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Law AQA Unit 3 OFFICIAL THREAD 12th June 2014 watch

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    Anyone else taking this exam ?
    If so reckon Non fatal is NOT going to come up as it has come so much for the evaluation .. i'm thinking murder imo

    Good luck
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    damn, thats the easiset of the essays, Im hoping for defences then.
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    Just writing up some answers to the evaluation questions that I want to learn so I have a pre planned answer for each of the 3 potential questions that could come up.

    I believe im right in saying that for a murder/voluntary manslaughter evaluation question requires

    PCA - Murder (Criticisms)
    PCB - Diminished Responsibility & Loss of Control (Criticisms of each)
    PCC - Reforms

    That's all fine, my only issue is how many points/paragraphs to write for each of the potential content, there is so much I could write about but bearing in mind ill have about 25 minutes to write it, I need to make sure I don't waffle on too much so want to go into the exam with a pre planned answer.

    Just wrote an answer up quickly following this structure:

    PARAGRAPH 1 - Murder General Criticism (Outdated language)

    PARAGRAPH 2- Murder Criticism of Actus Reus (Reasonable Creature - foetus)

    PARAGRAPH 3 - Murder Criticism of Mens Rea (Intention issues)

    PARAGRAPH 4 - Murder Reforms (First/Second Degree Murder)

    PARAGRAPH 5 - Diminished Responsibility Criticism (Burden of Proof)

    PARAGRAPH 6 - Diminished Responsibility Strengths (Reforms C&J Act 09)

    PARAGRAPH 7 - Loss of Control Criticism (Sexual Infidelity)

    PARAGRAPH 8 - Loss of Control Strengths (C&J Act 09 - Provocation)


    I wasn't really given any model answers or help on how to structure this particular question, so I would welcome any constructive advice on how to improve it. Im worried that ive possibly spent too much time discussing murder (3 criticisms - general/actus reus/mens rea) and not enough time criticising loss of control and diminished responsibility (only 1 criticism each - sexual infidelity/burden of proof). The essay takes up almost 4 sides of A4, so I cant really make it any longer, as I wont physically be able to write quick enough. I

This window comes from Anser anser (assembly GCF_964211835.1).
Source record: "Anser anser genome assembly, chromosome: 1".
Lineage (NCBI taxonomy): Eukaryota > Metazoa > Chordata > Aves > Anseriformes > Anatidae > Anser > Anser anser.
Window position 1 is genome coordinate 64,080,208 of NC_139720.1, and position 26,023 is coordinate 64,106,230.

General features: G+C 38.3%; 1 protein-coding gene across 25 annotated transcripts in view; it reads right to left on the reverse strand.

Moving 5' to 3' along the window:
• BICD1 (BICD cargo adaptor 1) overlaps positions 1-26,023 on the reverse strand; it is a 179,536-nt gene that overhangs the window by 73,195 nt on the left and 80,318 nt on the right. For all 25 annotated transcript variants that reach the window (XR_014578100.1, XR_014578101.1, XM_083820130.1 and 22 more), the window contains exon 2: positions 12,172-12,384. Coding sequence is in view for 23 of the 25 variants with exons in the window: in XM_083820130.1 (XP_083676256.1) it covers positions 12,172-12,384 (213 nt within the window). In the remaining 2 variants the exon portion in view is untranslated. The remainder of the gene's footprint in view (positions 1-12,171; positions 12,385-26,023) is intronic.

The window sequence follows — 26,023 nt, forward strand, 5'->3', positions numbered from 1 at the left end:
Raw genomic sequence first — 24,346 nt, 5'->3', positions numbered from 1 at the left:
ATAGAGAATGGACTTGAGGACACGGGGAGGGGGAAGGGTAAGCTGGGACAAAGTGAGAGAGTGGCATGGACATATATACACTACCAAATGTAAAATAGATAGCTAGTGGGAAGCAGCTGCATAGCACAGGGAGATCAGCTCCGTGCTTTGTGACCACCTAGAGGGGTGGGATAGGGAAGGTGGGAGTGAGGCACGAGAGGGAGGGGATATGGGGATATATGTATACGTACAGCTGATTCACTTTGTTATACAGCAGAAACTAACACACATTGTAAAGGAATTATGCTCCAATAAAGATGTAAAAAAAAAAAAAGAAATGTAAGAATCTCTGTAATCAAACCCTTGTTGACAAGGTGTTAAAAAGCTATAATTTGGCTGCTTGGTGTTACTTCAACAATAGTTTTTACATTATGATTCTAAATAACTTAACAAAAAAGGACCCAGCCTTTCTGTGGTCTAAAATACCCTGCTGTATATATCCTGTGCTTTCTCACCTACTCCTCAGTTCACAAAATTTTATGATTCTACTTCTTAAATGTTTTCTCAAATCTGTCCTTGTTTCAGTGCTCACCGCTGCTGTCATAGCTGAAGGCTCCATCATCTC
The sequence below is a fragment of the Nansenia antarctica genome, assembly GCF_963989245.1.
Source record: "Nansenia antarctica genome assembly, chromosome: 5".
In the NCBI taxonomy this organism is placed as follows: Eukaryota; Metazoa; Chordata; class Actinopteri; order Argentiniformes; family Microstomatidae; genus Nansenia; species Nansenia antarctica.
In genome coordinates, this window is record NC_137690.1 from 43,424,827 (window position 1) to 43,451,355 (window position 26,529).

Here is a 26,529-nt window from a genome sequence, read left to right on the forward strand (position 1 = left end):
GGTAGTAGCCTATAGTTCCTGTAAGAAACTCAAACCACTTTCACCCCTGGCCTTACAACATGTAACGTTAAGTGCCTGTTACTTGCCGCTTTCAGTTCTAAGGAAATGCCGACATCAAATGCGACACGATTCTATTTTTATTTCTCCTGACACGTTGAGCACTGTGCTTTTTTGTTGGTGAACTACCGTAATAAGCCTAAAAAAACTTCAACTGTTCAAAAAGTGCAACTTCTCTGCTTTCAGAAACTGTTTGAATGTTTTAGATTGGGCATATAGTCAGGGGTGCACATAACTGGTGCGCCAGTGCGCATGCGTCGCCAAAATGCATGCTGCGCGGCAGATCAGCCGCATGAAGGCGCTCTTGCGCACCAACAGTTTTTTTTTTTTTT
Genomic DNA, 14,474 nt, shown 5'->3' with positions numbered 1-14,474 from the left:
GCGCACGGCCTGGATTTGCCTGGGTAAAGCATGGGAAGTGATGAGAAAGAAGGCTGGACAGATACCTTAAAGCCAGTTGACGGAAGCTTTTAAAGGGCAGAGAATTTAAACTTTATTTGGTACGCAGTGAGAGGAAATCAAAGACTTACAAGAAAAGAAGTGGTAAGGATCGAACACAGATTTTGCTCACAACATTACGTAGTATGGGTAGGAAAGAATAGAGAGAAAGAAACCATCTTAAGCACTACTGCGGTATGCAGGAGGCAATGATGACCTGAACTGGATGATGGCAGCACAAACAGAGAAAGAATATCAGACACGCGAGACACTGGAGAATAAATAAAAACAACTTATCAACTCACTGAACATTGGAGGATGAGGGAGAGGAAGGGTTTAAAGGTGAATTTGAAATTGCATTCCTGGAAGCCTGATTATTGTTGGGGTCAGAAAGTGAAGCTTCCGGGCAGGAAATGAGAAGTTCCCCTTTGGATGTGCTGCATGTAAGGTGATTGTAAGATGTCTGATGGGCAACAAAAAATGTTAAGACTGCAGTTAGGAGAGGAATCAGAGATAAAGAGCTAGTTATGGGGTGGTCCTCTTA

f anybody has any sample answers or plans that they wouldn't mind sharing, or just general advice, that would be great... thanks!!!
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    (Original post by rhysvol1995)
    Just writing up some answers to the evaluation questions that I want to learn so I have a pre planned answer for each of the 3 potential questions that could come up.

    I believe im right in saying that for a murder/voluntary manslaughter evaluation question requires

    PCA - Murder (Criticisms)
    PCB - Diminished Responsibility & Loss of Control (Criticisms of each)
    PCC - Reforms

    That's all fine, my only issue is how many points/paragraphs to write for each of the potential content, there is so much I could write about but bearing in mind ill have about 25 minutes to write it, I need to make sure I don't waffle on too much so want to go into the exam with a pre planned answer.

    Just wrote an answer up quickly following this structure:

    PARAGRAPH 1 - Murder General Criticism (Outdated language)

    PARAGRAPH 2- Murder Criticism of Actus Reus (Reasonable Creature - foetus)

    PARAGRAPH 3 - Murder Criticism of Mens Rea (Intention issues)

    PARAGRAPH 4 - Murder Reforms (First/Second Degree Murder)

    PARAGRAPH 5 - Diminished Responsibility Criticism (Burden of Proof)

    PARAGRAPH 6 - Diminished Responsibility Strengths (Reforms C&J Act 09)

    PARAGRAPH 7 - Loss of Control Criticism (Sexual Infidelity)

    PARAGRAPH 8 - Loss of Control Strengths (C&J Act 09 - Provocation)


    I wasn't really given any model answers or help on how to structure this particular question, so I would welcome any constructive advice on how to improve it. Im worried that ive possibly spent too much time discussing murder (3 criticisms - general/actus reus/mens rea) and not enough time criticising loss of control and diminished responsibility (only 1 criticism each - sexual infidelity/burden of proof). The essay takes up almost 4 sides of A4, so I cant really make it any longer, as I wont physically be able to write quick enough. I

    f anybody has any sample answers or plans that they wouldn't mind sharing, or just general advice, that would be great... thanks!!!

    I am having trouble on the reforms for vol man slaughter do you have any tips
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    (Original post by Ferrari94)
    I am having trouble on the reforms for vol man slaughter do you have any tips
    For loss of control I did a paragraph explaining that the reforms in C&J act 2009 abolished the old law of provocation, replacing it with l.o.c and explained what the benefits of this were.

    I then went on to explain 2 criticisms of the new law of loss of control: